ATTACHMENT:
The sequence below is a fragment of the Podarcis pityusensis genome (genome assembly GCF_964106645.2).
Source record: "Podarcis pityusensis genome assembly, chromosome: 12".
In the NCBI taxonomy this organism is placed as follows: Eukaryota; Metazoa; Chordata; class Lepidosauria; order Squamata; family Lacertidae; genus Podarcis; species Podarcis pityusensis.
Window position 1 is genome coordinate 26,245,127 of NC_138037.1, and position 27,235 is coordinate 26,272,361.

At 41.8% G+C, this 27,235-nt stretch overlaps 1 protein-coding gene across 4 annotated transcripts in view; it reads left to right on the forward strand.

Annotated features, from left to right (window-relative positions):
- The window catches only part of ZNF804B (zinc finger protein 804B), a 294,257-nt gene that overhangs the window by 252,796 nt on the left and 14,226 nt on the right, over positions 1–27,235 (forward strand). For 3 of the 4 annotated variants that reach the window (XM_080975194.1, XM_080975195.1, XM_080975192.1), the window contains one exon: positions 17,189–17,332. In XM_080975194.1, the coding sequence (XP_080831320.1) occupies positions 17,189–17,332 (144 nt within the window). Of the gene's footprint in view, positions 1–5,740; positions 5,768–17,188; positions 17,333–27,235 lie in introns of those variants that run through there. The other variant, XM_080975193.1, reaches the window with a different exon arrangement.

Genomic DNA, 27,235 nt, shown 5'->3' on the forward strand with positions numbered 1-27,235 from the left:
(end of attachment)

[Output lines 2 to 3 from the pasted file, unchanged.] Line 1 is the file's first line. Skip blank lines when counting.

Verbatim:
Source record: "Podarcis pityusensis genome assembly, chromosome: 12".
In the NCBI taxonomy this organism is placed as follows: Eukaryota; Metazoa; Chordata; class Lepidosauria; order Squamata; family Lacertidae; genus Podarcis; species Podarcis pityusensis.